UNITED STATES DISTRICT COURT DISTRICT OF CONNECTICUT Anthony Craig, M.D., Ph.D., Plaintiff, Civil No. 3: 10cv1600(JBA) v. Yale University School of Medicine et al., Defendants. December 22, 2011 RULING ON DEFENDANTS’ MOTIONS TO DISMISS Plaintiff Anthony Craig, M.D., Ph.D., is an African–American male and former resident in the Obstetrics & Gynecology Residency Program (the “Program”) at Yale–New Haven Hospital (“YNHH”). Following the termination of Craig’s employment in the Program on April 23, 2009, he sued Defendants—the Yale University School of Medicine (“YUSM”), YNHH, Dr. Errol Norwitz (in his individual capacity and as the Director of the Program), and Dr. Julia Shaw (in her individual capacity and as the Associate Director of the Program). Plaintiff filed an Amended Complaint [Doc. # 33] asserting seven causes of action, five of which is he pursuing1 : Count One: Title VII (42 U.S.C. § 2000e, et seq.), Race 1 In Count Four of his Amended Complaint, Craig claims that YUSM and YNHH discriminated against him due to his race when they failed to follow the Program’s internal policy for progressive discipline, (Am. Compl. ¶¶ 27–28), violating the “well established public policy against race and/or color discrimination by an employer, which is codified in Connecticut General Statutes § 46a-60” (id. ¶ 29). In light of this statutory remedy, Craig recognizes that his common law wrongful discharge claim as to both YNHH and YUSM is not viable, but now argues that Count Four is actually a disparate treatment claim under Title VII. (Craig Opp’n at 10–11.) Count Four is entirely silent as to Title VII and only makes an explicit reference to Connecticut’s “professed public policy against race and/or color discrimination by an employer.” (Am. Compl. ¶ 29.) At oral argument, Plaintiff conceded that he had not pursued a CHRO claim or an EEOC claim against YUSM, and agreed that Count Four should be dismissed against both parties. Thus, Count Four is dismissed. and Color Discrimination (against YNHH); Count Two: 42 U.S.C. § 1981, Race and Color Discrimination (against Norwitz and Shaw); Count Three: Title VII (42 U.S.C. § 2000e, et seq.), Gender Discrimination (against YNHH); Count Five: Breach of Contract (against YUSM and YNHH); Count Seven: Intentional Infliction of Emotional Distress (against all Defendants). All Defendants have moved to dismiss Count Seven of the complaint for failure to state a claim. (See YUSM, Norwitz, and Shaw’s March 3, 2011 Motion to Dismiss [Doc. # 36]; YNHH’s March 4, 2011 Motion to Dismiss [Doc. # 37].) YNHH has also moved to dismiss Count Three. (See YNHH Mot. Dismiss.) For the reasons that follow, Defendants’ motions will be granted in part and denied in part. I. Factual Allegations Plaintiff alleges the following facts. He began employment with YNHH in June 2008 when he entered the Obstetrics & Gynecology Residency Program run by YUSM and was scheduled to graduate in 2012. (Am. Compl. ¶ 8.) On November 4, 2008, Norwitz, then Director of the Program at YNHH, met with Craig to discuss unfavorable preliminary evaluations of his performance to date. (Id. ¶ 9.) Plaintiff was informed that his evaluations would be revisited at his formal six–month evaluation. (Id.) During a follow up meeting on November 11, 2008, Norwitz expressed that Craig had been doing a “good job.” (Id. ¶ 10.) Craig was “utter[ly] shocked” when, despite his “significant and measurable improvements,” Norwitz dismissed him from the program at the time of his formal six–month evaluation on December 15, 2008. (Id. ¶¶ 13–14.) Following his dismissal, YUSM As to Count Six, Craig “declines to pursue this claim and, therefore, does not contest defendants’ challenges thereto.” (Pl.’s Opp’n [Doc. # 39] at 5.) Therefore Defendants’ motions to dismiss Count Six are granted. 2 took seven days to provide Craig with copies of all the evaluations that he was entitled to under the Accreditation Council’s Graduate Medical Education (ACGME) policy. (Id. ¶¶ 15–16.) Norwitz told Plaintiff that he did not need to see his evaluations and that he should aim to work in a lab rather than in a residency program. (Id. ¶ 15.) The YNHH “House Staff Manual” suggests, and the ACGME policy mandates, that the dismissal process be “progressive in nature”; that is, the process should include a verbal warning, a written warning, and then probation. (Id. ¶ 12.) On December 22, 2008 Craig filed a grievance with the Office of Graduate Medical Education claiming that YNHH did not comply with either the staff manual or the ACGME policy in terminating his residency. (Id. ¶ 12.) The grievance panel agreed and found that YNHH had failed to follow its own progressive discipline policy. (Id. ¶ 21.) As a result, Craig was reinstated to the Program on a probationary basis. (Id.) Shaw, the Associate Director of the Program, told Craig that he had a “1 in 1000” chance of satisfactorily completing the probationary period, that he would “not be treated fairly” upon his return, and advised him to seek work in another hospital. (Id. ¶¶ 22–23.) In a March 11, 2009 email, Shaw also told Craig that other residents in the program were “unhappy” with the grievance council’s decision to reinstate him and that the other residents, as well as the faculty, needed to be “counseled” prior to his return. (Id. ¶ 30.) Upon his return, Craig felt constantly isolated and had little if any interaction with his colleagues as a result of Shaw’s email (id. ¶ 31), unlike any of the other, similarly–situated white male residents (id.). Craig was unable to properly care for his patients because he was assigned “complicated high–risk patients” that were usually not seen until a resident’s third year in the Program. (Id. ¶ 24.) Craig endured multiple comments 3 from Norwitz suggesting that he seek “counseling for depression.” (Id. ¶ 28.) He also received failing grades from “several physicians” on his surgical skills, when he had in fact never performed any surgeries. (Id. ¶ 25.) Additionally, over the past ten years, African–American male residents have been terminated from the Program at a rate of approximately 67 percent. (Id. ¶ 32.) Another African–American male was terminated from the program in 2007. (Id. ¶ 33.) II. Discussion2 A. Gender–Based Title VII Claim YNHH moves to dismiss Count Three, in which Craig claims that YNHH subjected him to a “pattern and practice of discrimination” that was “in substantial part due to his gender.” (Am. Comp ¶¶ 32, 35 (Count Three).) Specifically, YNHH argues that Plaintiff’s allegations of gender–based discrimination in Count Three are either conclusory, e.g., Defendants discriminated against “African American male candidates in general and the plaintiff in particular” (Am. Compl. ¶ 32); their conduct was “motivated, at least in part, by Plaintiff’s gender” (id. ¶ 34); and the acts of their agents against Craig were “in substantial part due to his gender” (id. ¶ 35), or do not state a claim for gender discrimination. (YNHH Mot. Dismiss at 5.) The non–conclusory statements that YNHH contends do not state a 2 “To survive a motion to dismiss, a complaint must contain sufficient factual matter, accepted as true, to ‘state a claim to relief that is plausible on its face.’” Ashcroft v. Iqbal, 129 S. Ct. 1937, 1949 (2009) (quoting Bell Atl. Corp. v. Twombly, 550 U.S. 544, 570 (2007)). Although detailed allegations are not required, a claim will be found facially plausible only if “the plaintiff pleads factual content that allows the court to draw the reasonable inference that the defendant is liable for the misconduct alleged.” Iqbal, 129 S. Ct. at 1949. “Factual allegations must be enough to raise a right to relief above the speculative level.” Twombly, 550 U.S. at 555. 4 claim for gender discrimination are (1) Craig is “male of gender” (Am. Compl. ¶ 3); (2) “none of the other similarly situated student residents who were Caucasian of race, white of color, and male of gender had to endure this type of isolation” (id. ¶ 31); (3) “the termination rate of African American male residents in the program over the past ten (10) years has been approximately sixty-seven percent (67%)” (id. ¶ 32); and (4) another African American male resident was terminated in 2007 (id. ¶ 33). (YNHH Mot. Dismiss at 4–5.) Craig argues that the fact that white male residents were not subjected to discrimination, that another black male resident was terminated, and that 67% of black male residents are terminated from the program reveals an underlying discriminatory motivation for his “specific bad treatment,” including (1) disparate, harassing treatment by the Program’s directors; (2) not being given a proper chance to prove himself on probation; (3) improperly being terminated without first being placed on probation; (4) being called ‘boy’3; (5) receiving failing grades for surgeries he never performed, and (6) causing his isolation and lack of interaction with his colleagues. (Craig Opp’n at 9.) Craig also maintains that the ‘big picture’ includes continuous “latent prejudice and long standing bigotry,” stemming from the historical “social taboo towards African American men, particularly when they are involved in interpersonal relationships with Caucasian of race and white of color women.” (Id. at 8.) He contends “YNHH’s horrendous track record of failing to graduate African American males from its OB/GYN Program,” in light of this “historical shame of bigotry and prejudice . . . gives rise to an inference of discrimination against African American males in YNHH’s OB/GYN Program in general, and the plaintiff in particular.” (Id. at 9.) YNHH 3 On December 14, 2008, the day prior to his initial dismissal, the Attending Physician (unidentified) repeatedly called Craig “boy.” (Id. ¶ 19.) 5 responds that the cited termination rate and the recent termination of another African American male resident are irrelevant as a measure of the comparative termination rates of male and female residents. (YNHH Mot. Dismiss at 4–5.) While Craig’s reliance on other males as comparators cannot support a pure gender discrimination claim,4 the 67 percent termination statistic and the termination of another black male plausibly claim that Plaintiff’s race plus his gender, taken together, were factors in Defendant’s decision–making and actions. From Plaintiff’s counsel’s remarks at oral argument, it is clear that this statistic illustrates the crux of Craig’s allegations—that he was discriminated against because he was an African–American male who sought to practice medicine in the OB/GYN field. Under Count One, Plaintiff has pled sufficient facts to make out a cognizable “intersectional claim,” or a “race plus” claim of discrimination against black males, which can exist even without proof of discrimination against African–American women or against white males.5 See, e.g., Jefferies v. Harris County Community Action Ass’n, 615 F.2d 1025 (5th Cir. 1980) (“discrimination against black females can exist even in the absence of discrimination against black men or white women”); Kimble v. Wis. Dept. of 4 See Jeffers v. Thompson, 264 F. Supp. 2d 314, 327 (D. Md. 2003) (“[b]ecause one of the applicants selected was a woman, and because no other evidence of pure gender discrimination has been adduced, Mr. Jeffers has failed to establish a prima facie case of pure gender discrimination. . . . She has, however, established a prima facie case of composite, race–and–gender discrimination because HHS did not promote an African–American woman.”). 5 The Supreme Court recognized the “sex plus” theory of discrimination in Phillips v. Martin Marietta Corp., 400 U.S. 542, 544 (1971), where the plaintiff challenged her employer’s policy of accepting applications from men with pre–school aged children but not accepting applications from women with pre–school aged children. (“The Court of appeals . . . erred in reading [Section 703 of the Civil Rights Act of 1964] as permitting one hiring policy for women and another for men—each having pre–school–age children.”). 6 Workforce Development, 690 F. Supp. 2d 765, 770–71 (E.D. Wis. 2010) (“Conceptualizing separate over–lapping black and male categories has sometimes interfered with the recognition that certain distinctive features of being black and male serve as the target for discrimination.”); Jeffers v. Thompson, 264 F. Supp. 2d 314, 326 (D. Md. 2003) (“some characteristics, such as race, color, and national origin, often fuse inextricably . . . Title VII prohibits employment discrimination based on any of the named characteristics, whether individually or in combination.”).6 Accordingly, because Plaintiff has not pled sufficient facts to support a plausible claim of pure gender discrimination, Count Three must be dismissed, but Plaintiff’s composite claim of “race plus” discrimination may proceed under Count One. B. Intentional Infliction of Emotional Distress For an intentional infliction of emotional distress (“IIED”) claim to survive a motion to dismiss, the plaintiff must plead facts which could plausibly support four elements: (1) that the defendant intended to inflict emotional distress or that he knew or should have known that emotional distress was the likely result of his conduct; (2) that the conduct was extreme and outrageous; (3) that the defendant’s conduct was the cause of the plaintiff’s distress; and (4) that the emotional distress sustained by the plaintiff was severe. Appleton 6 Although the Supreme Court has never expressly addressed composite claims based on “race plus” discrimination under Title VII, in Olmstead v. L.C. ex rel. Zimring, 527 U.S. 581 (1999), in response to the Defendant’s argument that the plaintiffs had not been discriminated against because they had not identified a comparison class of similarly situated individuals that had been given preferential treatment, the Supreme Court concluded that “Congress had a more comprehensive view of the concept of discrimination advanced in the ADA.” 527 U.S. 581, 599 n.10. In support of this reasoning, Justice Ginsburg quoted Jefferies: “discrimination against black females can exist even in the absence of discrimination against black men or white women.” 7 v. Bd. of Ed. of the Town of Stonington, 254 Conn. 205, 210 (2000). Defendants argue that Craig has failed to state a claim for IIED because he (1) did not identify any conduct by the Defendants that was extreme and outrageous, and (2) did not suffer emotional distress that was sufficiently severe. (YUSM Mot. Dismiss at 10; YNHH Mot. Dismiss at 13.) 1. Extreme and Outrageous Conduct Under Connecticut tort law, conduct is considered extreme and outrageous if it “exceeds all bounds usually tolerated by decent society.” Appleton, 254 Conn. at 210–11 (quoting 1 Restatement (Second), Torts § 46, cmt. d (1965)). The Court decides, as a threshold matter, whether the allegations could rise to the level of extreme and outrageous. Appleton, 254 Conn. at 210. This threshold question is generally amenable to disposition at the summary judgment stage because the question is whether reasonable minds could disagree as to the nature of the conduct, such that it becomes a question for the jury. Id. Generally, personnel actions or workplace conduct that falls within the reasonably expected “vicissitudes of employment,” Perodeau, 259 Conn. 729, 757, including “insults, verbal taunts, threats, indignities, annoyances, petty oppressions or conduct that displays bad manners or results in hurt feelings,” even if unlawful, are usually not deemed extreme and outrageous conduct. Tomby v. Cmty. Renewal Team, Inc., No. 3:09cv1596(CFD), 2010 WL 5174404, *7 (D. Conn. Dec. 15, 2010); see also Williams v. Deloitte Servs., LP, No. 3:09cv17(JCH), 2009 WL 3571365, *3 (D. Conn. Oct. 26, 2009) (IIED claim dismissed because allegations of preferential treatment of white employees, unfair disciplinary actions, unfair work assignments, negative performance reviews, and singling out fell within the category of “routine employment actions” and thus did not rise to the level of extreme or outrageous); Appleton, 254 Conn. at 211–12 (defendant’s conduct (1) subjecting plaintiff to 8 condescending comments in front of her colleagues; (2) requiring plaintiff submit to two psychiatric examinations; and (3) suspending plaintiff prior to her eventual resignation did not reach the level of extreme and outrageous). Plaintiff’s IIED claim incorporates the allegations of his other counts: that Defendants deviated from the required progressive disciplinary procedure; that the Associate Director of the Program told him that he would not be treated fairly and only had a “1 in 1000” chance of passing his probationary period; that Defendants assigned him high–risk patients that he could not properly treat; he was given failing grades for procedures he never performed; that Norwitz “continuously suggested that plaintiff seek counseling for depression” without reason (Am. Compl. ¶ 28), and that he returned to the Program on a probationary basis, which started with Shaw’s email that other residents and faculty were unhappy about his return and “would all need counseling prior to plaintiff’s re–admission” (id. ¶ 29). Craig deplores Defendants’ ‘slice and dice’ approach that “isolate[s] events . . . complained of so as to minimize them,”(Craig Opp’n at 18) “interpret[s] the events in a sterile non–contextual manner” (id.), and therefore ignores “what actually happened to [him] and the outrageousness of defendants’ collective conduct” (id. at 20). Since there is no bright line rule to determine what constitutes extreme and outrageous conduct, Plaintiff’s allegations will be considered in their totality within the context of his specific situation. See Joiner v. Chartwells, No. 3:05cv845(JCH), 2005 WL 3499995, *3 (D. Conn. Dec. 20, 2005) (analyzing the plaintiff’s allegations in the aggregate). The Connecticut Supreme Court has recognized that “[t]here are few things more central to a person’s life than a job, and the mere fact of being demoted or denied 9 advancement may be extremely distressing.” Perodeau, 259 Conn. 729, 757. However, Craig’s allegations plausibly claim that far more than mere loss of a job was at stake. Craig chose “Yale’s Program over several other residency programs he was accepted into” (Am. Compl. ¶ 20), because of the school’s “reputation and the nature of the Program it offered” (id. ¶ 30). He contends that the Defendants “intentionally, improperly, and maliciously interfered with [his] ability to be part of any residency program” (id. ¶ 33), and tried to shunt him off to laboratory work (id. ¶ 15). Plaintiff also points to his subordinate relationship to the individual defendants as a recognized factor that could raise otherwise insufficient conduct to the level of extreme and outrageous. Indeed, the Restatement of Torts specifically identifies extreme abuse of power or authority as actionable conduct.7 See also Sangan v. Yale University, No. 3:06cv587(PCD), 2006 WL 2682240, *6 (D. Conn. Sept. 15, 2006) (“behavior which otherwise fails to constitute extreme and outrageous conduct may yet rise to that intolerable level, and thus be actionable as IIED, when it ‘arise[s] from an abuse by the actor of a position . . . which gives him actual or apparent authority over the other or power to affect his interests’”). While this question is a close one, viewing the implications of Plaintiff’s allegations expansively, the Court concludes that it is at least plausible that a more fully–developed record of the hierarchical context in which this conduct took place could show that reasonable minds could differ as to whether the conduct was extreme and outrageous or not. Defendants seek to depict Plaintiff’s allegations as mere “hurt feelings” in the employment 7 The Restatement commentary notes, “[i]n particular police officers, school authorities, landlords, and collecting creditors have been held liable for extreme abuse of their position.” Restatement (Second) of Torts § 46 cmt. e. 10 context, however, a medical residency program is substantially more than a typical employment environment. The completion of one’s medical residency is an essential requirement for a clinical or academic medical career,8 and thus a failure to complete a residency program may present insurmountable obstacles to pursuing one’s chosen field of medicine. Defendants Norwitz and Shaw could be seen as more than employers: as directors of Plaintiff’s residency program, they had significant control over the future of his career in medicine. Furthermore, Plaintiff’s allegations support the inference that his challenge to the actions of these directors to the Grievance Committee was met with a response that his audacity would be nonetheless futile. Though the “rough edges of our society are still in need of a good deal of filing down,” and “plaintiffs must necessarily be expected and required to be hardened to a certain amount of rough language,” Restatement (Second) § 46, cmt. d. (citing Magruder, Mental and Emotional Disturbance in the Law of Torts, 47 Harv. L. Rev. 1033, 1053 (1936)), the aphorisms that are routinely applied to the “extreme and outrageous conduct” element of IIED claims cannot be usefully applied without context—here, a medical residency program. At this motion to dismiss stage, without yet having Defendants’ responses to frame this 8 Yale School of Medicine describes its Gynecology residency program: The primary goal of residency training at Yale is to produce OB/GYN clinicians with an outstanding fund of knowledge, a strong theoretic base, and expert surgical skills to serve the community at large. We believe that sound clinical skills are critical to superior performance in the postgraduate years, regardless of whether one remains in an academic medical center or enters private practice. Residency Program, Obstetrics, Gynecology & Reproductive Sciences, Yale School of Medicine, 11 context, it is at least more plausible than speculation that Defendants’ conduct could be viewed as an abuse of a hierarchical power relationship, rising to the level of extreme and outrageous conduct. 2. Severe Emotional Distress The fourth element of an IIED claim requires that “the emotional distress sustained by the plaintiff was severe.” Appleton, 254 Conn. at 205. In Connecticut, the distress must be “so severe that no reasonable person could be expected to endure it.” Tomby, 2010 WL 5174404 at *7 (quoting Buster v. City of Wallingford, 557 F. Supp. 2d 294, 302 (D. Conn. 2008)). Craig claims that the Defendants’ conduct caused him to suffer severe emotional and psychological distress; trauma; sleeplessness; loss of appetite; substantial loss of employment income; overly burdensome financial hardships; damage to his relationship with his family and friends; and damage to his self–esteem and sense of self–worth. (Am. Compl. ¶ 20 (Count One), ¶ 30 (Count Seven).) Defendants argue that these factual allegations if proved could not support an inference that his emotional distress was such that “no reasonable person could be expected to endure.” (See YUSM Mot. Dismiss at 20-21; YNHH Mot. Dismiss at 19.) In Connecticut, a reasonable employee should expect to experience some level of emotional distress, even significant emotional distress, as a result of conduct in the workplace. There are few things more central to a person’s life than a job, and the mere fact of being demoted or denied advancement may be extremely distressing. That is simply an unavoidable part of being employed. Perodeau v. City of Hartford, 259 Conn. 729, 757 (2002) (employees should reasonably expect to be subject to other vicissitudes of employment, such as workplace gossip, rivalry, personality conflicts and the like). However, this does not mean employees should expect 12 to be subjected to conduct that “transgress[es] the bounds of socially tolerable behavior” and involves “an unreasonable risk of causing emotional distress.” Sangan, 2006 WL 2682240 at *5 (quoting Perodeau, 259 Conn. at 757). Defendants rely on cases that analyze the severity of a plaintiff’s distress at the summary judgment stage in support of their argument that Craig’s claimed suffering falls below what is required. See Almonte v. Coca–Cola Bottling Co. of N.Y., Inc., 959 F.Supp. 569, 575-576 (D. Conn. 1997) (granted summary judgment because alleged symptoms of sleeplessness, depression, and anxiety do not support a claim of severe emotional distress since they are common among employees who have been fired); Reed v. Signode Corp., 652 F.Supp. 129, 137 (D. Conn. 1986) (granted summary judgment because although not being rehired is distressing and implies incompetence and other undesirable traits, it is not severe). Collectively, Craig’s allegations of sleeplessness, loss of appetite, and emotional and psychological distress, in addition to his other symptoms, are sufficient at this stage to plausibly go beyond what a reasonable employee should be expected to endure. See Wu v. Chang’s Garden of Storrs, LLC, No. 3:08cv746(WWE), 2009 WL 3769109, *5 (D. Conn. Nov. 10, 2009) (allegations that Plaintiffs (1) suffered from feelings of shame, humiliation, anger, worry, disappointment, helplessness, powerlessness, and that they (2) experienced regular loss of sleep, nightmares, headaches, and joint pain deemed sufficient to defeat Defendant’s motion to dismiss); see also Rogers v. Apicella, 606 F.Supp.2d 272, 294 (D. Conn. 2009) (trouble sleeping, anxiety, headaches, nausea, bowel problems, and depression, considered collectively, were sufficient to survive summary judgment on IIED claim). The record of the degree and nature of Plaintiff’s suffering requires further development, but Plaintiff’s allegations are at least minimally sufficient at this stage to state a claim for intentional 13 infliction of emotional distress. Accordingly, Defendants’ Motions to dismiss Count Seven for failure to state a claim are denied. III. Conclusion For the reasons stated above, Defendants’ motions to dismiss are GRANTED in part and DENIED in part: Count Three is dismissed, and Count Seven remains. IT IS SO ORDERED. /s/ Janet Bond Arterton, U.S.D.J. Dated at New Haven, Connecticut this 22nd day of December, 2011. 14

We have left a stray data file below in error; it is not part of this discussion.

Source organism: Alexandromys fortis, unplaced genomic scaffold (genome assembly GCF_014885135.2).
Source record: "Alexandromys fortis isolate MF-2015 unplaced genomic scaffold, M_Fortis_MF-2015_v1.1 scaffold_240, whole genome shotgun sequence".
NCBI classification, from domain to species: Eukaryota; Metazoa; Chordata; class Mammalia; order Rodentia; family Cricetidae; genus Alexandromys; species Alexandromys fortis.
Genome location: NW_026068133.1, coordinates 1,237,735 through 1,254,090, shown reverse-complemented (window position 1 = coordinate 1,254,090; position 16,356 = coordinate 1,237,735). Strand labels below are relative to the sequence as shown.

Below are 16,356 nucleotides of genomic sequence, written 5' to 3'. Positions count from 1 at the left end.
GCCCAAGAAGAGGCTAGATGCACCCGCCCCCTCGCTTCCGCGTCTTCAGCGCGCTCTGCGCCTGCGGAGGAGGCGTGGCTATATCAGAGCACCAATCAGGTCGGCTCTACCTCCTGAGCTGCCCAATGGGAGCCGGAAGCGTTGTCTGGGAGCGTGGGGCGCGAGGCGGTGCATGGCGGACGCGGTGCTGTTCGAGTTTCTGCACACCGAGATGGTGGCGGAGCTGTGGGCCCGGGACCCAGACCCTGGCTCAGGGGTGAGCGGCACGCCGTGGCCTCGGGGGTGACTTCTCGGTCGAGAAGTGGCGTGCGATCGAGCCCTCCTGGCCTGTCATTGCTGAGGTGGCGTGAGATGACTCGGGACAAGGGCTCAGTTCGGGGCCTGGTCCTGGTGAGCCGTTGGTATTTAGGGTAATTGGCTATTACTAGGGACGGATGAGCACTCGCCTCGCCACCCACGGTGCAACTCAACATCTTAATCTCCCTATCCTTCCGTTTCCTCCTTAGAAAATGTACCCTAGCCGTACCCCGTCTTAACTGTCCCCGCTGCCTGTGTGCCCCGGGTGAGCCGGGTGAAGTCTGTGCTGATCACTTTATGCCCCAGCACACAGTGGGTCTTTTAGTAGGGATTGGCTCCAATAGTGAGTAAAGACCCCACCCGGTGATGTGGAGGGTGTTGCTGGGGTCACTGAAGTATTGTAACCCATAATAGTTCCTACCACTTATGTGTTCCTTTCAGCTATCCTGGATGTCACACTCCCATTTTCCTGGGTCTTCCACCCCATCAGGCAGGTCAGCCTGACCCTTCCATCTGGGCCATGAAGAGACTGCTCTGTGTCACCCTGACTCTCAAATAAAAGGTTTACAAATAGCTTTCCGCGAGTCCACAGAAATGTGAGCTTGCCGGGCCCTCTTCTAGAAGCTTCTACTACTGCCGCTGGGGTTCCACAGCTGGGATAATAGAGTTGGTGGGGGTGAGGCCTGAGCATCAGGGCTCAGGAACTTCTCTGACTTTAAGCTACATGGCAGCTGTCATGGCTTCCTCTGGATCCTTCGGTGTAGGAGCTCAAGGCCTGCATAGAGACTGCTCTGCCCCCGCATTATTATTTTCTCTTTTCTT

Disclaimer: Justia Dockets & Filings provides public litigation records from the federal appellate and district courts. These filings and docket sheets should not be considered findings of fact or liability, nor do they necessarily reflect the view of Justia.

Why Is My Information Online?